Estate Planning | Hurth, Sisk & Blakemore

Now that we are well into the New Year, have you visited your estate plan lately? Now is a good time to do so. Why? When executed properly, an up-to-date estate plan can protect you and your family from unexpected consequences arising from life events such as sickness, accident, or an untimely death. With advanced planning and the help of an expert, your family can potentially avoid expending money on legal battles and ensure that your wishes are followed by your next of kin.

If you already have an estate plan in place, it’s crucial to revisit it on a regular basis. Federal and state law changes may have affected your plan, as can major life changes events (i.e., divorce, death, or change in assets). An out-of-date estate plan could cost your loved ones unnecessary tax burdens or administrative costs, and may not comport with your current decisions regarding heirship.

To get started, review our estate planning checklist:

Has Your Family or Marital Status Changed?

If there have been major changes in your family, such as a marriage, birth of children, or a divorce, you may need an estate planning checkup.

Marriage. In Colorado, a premarital will may cause hardship on heirs or a second spouse if the will does not comport with current expectations of family regarding your wishes for your estate. Updating your plan after marriage is critical for all heirs to understand your desires after your death.

Children and/or Blended Families. You may be adding new members to your immediate family, or perhaps you have welcomed a new grandchild or stepchild into the fold who you would like to include in your will.  When you add children to your immediate family, you will want to make sure to name guardians for them and/or set up a trust to manage their inheritance until they reach a certain age. Further, if you have a blended family, ensuring your will or trust names your children and stepchildren, even if only to define them but not include them in the dispositions, may ensure that your desires for heirship are clear.

Divorce. Typically, your will leaves everything to your spouse, and your spouse is also the beneficiary on insurance policies and financial accounts. While this is usually revoked by state law upon a divorce, the better practice is to execute a new estate plan and change your beneficiary designations to comport with your new life situation.

Powers of Attorney. It is always a good idea to routinely review and update your healthcare designations and medical/financial powers of attorney after divorce or any other life event.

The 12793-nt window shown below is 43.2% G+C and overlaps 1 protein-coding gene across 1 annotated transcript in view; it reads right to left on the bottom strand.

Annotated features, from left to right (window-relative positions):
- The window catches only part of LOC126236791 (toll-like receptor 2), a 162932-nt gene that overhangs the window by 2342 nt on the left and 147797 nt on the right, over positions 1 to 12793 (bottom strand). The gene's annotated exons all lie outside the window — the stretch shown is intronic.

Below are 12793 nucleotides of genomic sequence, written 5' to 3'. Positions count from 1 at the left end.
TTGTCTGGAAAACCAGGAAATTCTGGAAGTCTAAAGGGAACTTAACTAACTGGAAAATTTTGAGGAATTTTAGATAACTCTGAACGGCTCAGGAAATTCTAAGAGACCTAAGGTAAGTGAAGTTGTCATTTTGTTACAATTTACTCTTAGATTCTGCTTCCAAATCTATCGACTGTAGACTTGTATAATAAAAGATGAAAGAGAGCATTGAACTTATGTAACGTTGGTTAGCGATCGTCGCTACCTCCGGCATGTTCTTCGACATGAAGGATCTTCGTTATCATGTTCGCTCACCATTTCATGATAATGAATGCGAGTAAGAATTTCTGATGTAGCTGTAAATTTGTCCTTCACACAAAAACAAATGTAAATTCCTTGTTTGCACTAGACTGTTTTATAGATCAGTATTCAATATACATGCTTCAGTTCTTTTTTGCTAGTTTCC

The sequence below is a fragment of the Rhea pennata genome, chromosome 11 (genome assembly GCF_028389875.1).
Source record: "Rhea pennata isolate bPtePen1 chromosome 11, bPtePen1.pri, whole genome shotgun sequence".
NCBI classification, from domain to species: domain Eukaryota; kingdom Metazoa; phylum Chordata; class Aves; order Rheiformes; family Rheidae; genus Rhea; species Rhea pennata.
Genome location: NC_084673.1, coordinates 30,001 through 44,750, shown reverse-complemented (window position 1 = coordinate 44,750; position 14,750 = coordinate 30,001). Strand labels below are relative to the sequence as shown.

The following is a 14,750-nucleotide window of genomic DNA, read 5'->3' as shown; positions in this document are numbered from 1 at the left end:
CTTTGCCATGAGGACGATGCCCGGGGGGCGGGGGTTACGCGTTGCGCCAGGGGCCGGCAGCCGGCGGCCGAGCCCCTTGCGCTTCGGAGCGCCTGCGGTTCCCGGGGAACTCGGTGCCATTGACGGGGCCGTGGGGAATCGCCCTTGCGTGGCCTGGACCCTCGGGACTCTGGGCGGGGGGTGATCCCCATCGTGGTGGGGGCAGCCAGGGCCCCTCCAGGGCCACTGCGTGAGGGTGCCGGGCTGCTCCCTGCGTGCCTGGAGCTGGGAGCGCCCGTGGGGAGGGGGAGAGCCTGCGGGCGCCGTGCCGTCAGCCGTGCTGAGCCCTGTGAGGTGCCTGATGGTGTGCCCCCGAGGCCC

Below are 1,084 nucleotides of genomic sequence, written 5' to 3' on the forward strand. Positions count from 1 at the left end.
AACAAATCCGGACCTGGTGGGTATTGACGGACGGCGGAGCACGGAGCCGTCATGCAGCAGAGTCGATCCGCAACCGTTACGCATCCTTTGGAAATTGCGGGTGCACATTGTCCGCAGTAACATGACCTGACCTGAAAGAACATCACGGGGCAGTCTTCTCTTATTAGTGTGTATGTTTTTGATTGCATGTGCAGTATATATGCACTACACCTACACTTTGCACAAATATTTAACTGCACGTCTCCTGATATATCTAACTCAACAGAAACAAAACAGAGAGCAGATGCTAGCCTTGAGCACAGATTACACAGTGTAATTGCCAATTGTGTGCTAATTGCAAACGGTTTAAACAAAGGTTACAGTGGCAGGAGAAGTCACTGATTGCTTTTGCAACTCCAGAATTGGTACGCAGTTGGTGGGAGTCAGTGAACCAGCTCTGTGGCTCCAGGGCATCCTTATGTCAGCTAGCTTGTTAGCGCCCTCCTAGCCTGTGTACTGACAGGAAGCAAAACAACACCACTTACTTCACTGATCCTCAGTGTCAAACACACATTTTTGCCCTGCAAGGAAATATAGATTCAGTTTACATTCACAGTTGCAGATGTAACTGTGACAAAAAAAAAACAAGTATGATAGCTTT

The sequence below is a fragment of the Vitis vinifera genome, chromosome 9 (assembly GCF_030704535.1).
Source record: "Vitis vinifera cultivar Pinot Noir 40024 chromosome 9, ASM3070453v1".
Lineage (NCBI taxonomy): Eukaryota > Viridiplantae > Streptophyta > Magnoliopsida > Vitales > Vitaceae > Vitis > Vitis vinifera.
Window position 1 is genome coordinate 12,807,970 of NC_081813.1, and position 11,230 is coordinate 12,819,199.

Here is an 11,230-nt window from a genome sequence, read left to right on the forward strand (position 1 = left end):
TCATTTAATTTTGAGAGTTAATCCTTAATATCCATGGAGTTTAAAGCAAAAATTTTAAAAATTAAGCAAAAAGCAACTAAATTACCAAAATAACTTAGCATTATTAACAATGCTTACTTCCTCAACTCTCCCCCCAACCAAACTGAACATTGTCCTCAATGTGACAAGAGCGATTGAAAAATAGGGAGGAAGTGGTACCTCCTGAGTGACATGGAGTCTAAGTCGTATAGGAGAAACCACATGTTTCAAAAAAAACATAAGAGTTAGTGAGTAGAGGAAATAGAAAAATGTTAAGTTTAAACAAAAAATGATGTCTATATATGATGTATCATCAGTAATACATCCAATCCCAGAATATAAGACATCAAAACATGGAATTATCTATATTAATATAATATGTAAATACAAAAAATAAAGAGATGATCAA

Who Is Named in Your Estate Planning Documents?

Your current estate plan may assign roles such as power of attorney and executor to people who are unable to carry out those duties for various reasons, including disability or death. Make sure the people you’ve named can still serve and are willing to do so.

In addition, review the beneficiary designations for your life insurance policies, pensions, and retirement accounts and/or any transfer-on-death accounts. Update them if necessary.

Did You Start a New Business?

If you don’t have a succession plan for your small business, you could be leaving it in a tumultuous, chaotic situation for your business partner(s) and/or loved ones. Consider buy-sell agreements with partners, life insurance, and perhaps succession planning for children or other family members to take over the upon your disability or death.

Have Your Assets Changed?

You may now own more property, have more money, or have experienced other substantial changes in your wealth. As your wealth grows, you could benefit from setting up proper estate-planning vehicles such as a will or trust. Property planning may help with managing estate taxes, avoiding or minimizing probate, providing for loved ones, and planning for long-term care.

How Old Is Your Estate Plan?

Are your estate plan goals the same now as they were when you were younger? Priorities often change as we age, particularly those involving long-term healthcare, for example.

Tax law and estate planning laws may also have changed over the years. Review your plan with an estate planning professional regularly, at least every five years or upon any major life event, such as a marriage, birth, or death of a loved one.

You may have changed your mind about who you want to provide for as life evolves. Make sure your estate plan reflects your current wishes regarding beneficiaries, as well as who you want to serve as power of attorney, executor, or trustee.

Have You Moved to a New State?

If you’ve moved to a new state since you prepared your estate plan, your will, powers of attorney, trust, and living will are likely still valid. However, your new state could have different laws regarding probate and estate taxes to consider. Another thing to consider: Are the people who you’ve named as power of attorney or executor able to fill these roles now that you’ve changed your location, or are they now living far away from you?

In our busy lives, you may not have paused to think about your estate plan and how things may have changed as life goes on. There’s no time like the present to revisit that plan and update it accordingly. Hurth, Sisk and Blakemore can help take the stress and worry out of updating your estate plan. Contact us today for a consultation and get started today!